A fisherman in the Marshall Islands hauled in a very unexpected catch -- 48 kilos of cocaine, worth about $4 million.
As the Japan Times reported, the angler was about 307 miles from the Marshall Islands capital of Majuro when he found the cocaine in professionally wrapped plastic bags, which authorities believed had broken free from a larger bundle.
Local officials said they believe that the 48 kilos, more than 100 pounds, of cocaine were all that came free.
"We're pretty sure we got all of it," deputy police commissioner Robson Almen said.
Authorities had to call in help from the U.S. Drug Enforcement Agency because the small island nation doesn't have the capacity to test the bundles and confirm that it is cocaine. As the Japan Times noted, the Marshall Islands are situated on a major drug route from South America to Asia, and authorities there have found bundles of cocaine and drug boats wash up on shores over the last decade.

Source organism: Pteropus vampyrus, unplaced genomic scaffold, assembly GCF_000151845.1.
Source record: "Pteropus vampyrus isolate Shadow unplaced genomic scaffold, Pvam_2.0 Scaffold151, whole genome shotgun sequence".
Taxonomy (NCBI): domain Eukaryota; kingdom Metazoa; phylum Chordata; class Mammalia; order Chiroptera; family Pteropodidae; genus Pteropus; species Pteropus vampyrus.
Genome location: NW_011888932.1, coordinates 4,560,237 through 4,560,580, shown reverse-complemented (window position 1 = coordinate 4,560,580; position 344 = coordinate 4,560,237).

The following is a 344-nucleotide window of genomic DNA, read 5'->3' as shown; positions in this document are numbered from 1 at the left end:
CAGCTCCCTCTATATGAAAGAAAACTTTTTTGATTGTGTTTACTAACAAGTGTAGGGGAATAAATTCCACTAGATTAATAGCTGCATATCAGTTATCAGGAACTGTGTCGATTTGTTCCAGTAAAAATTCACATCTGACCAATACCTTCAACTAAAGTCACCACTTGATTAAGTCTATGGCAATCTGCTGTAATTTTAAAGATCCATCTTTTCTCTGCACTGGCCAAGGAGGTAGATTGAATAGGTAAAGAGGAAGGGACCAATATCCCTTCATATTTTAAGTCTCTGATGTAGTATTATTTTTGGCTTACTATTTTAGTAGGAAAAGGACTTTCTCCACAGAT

This is not the first time that cocaine has turned up in an unexpected place. Earlier this year, crates of fruit showed up at the Port of America in Texas as a donation for the state's prison system, but a pair of sergeants with the Texas Department of Criminal Justice who unloaded the wooden crates found something very different inside -- $18 million worth of cocaine. As KHOU11 reported, the bundles filled with white powder were found hidden underneath bananas.
Prison staff pulled out a total of 540 packages. In total, the cocaine was worth estimated to have a street value of about $18 million, the New York Daily News reported.The Texas Department of Criminal Justice later took some pictures and shared them on Facebook to make light of the incident.
"Sometimes, life gives you lemons. Sometimes, it gives you bananas," reads the post. "And sometimes, it gives you something you'd never expect! This morning, TDCJ was donated 2 pallets of bananas, 45 boxes, from Ports of America in Freeport. They were being donated due to already being ripe. … What a find by the boys in grey!"
Officials said they were unsure where the cocaine was actually supposed to go, but believe it was never supposed to show up at the door of a prison.
In the Marshall Islands, law enforcement officials are now planning to test the bundles to verify that what they found was indeed cocaine. They said that the find is indicative of the major drug trafficking that goes on through the waters around the island nation.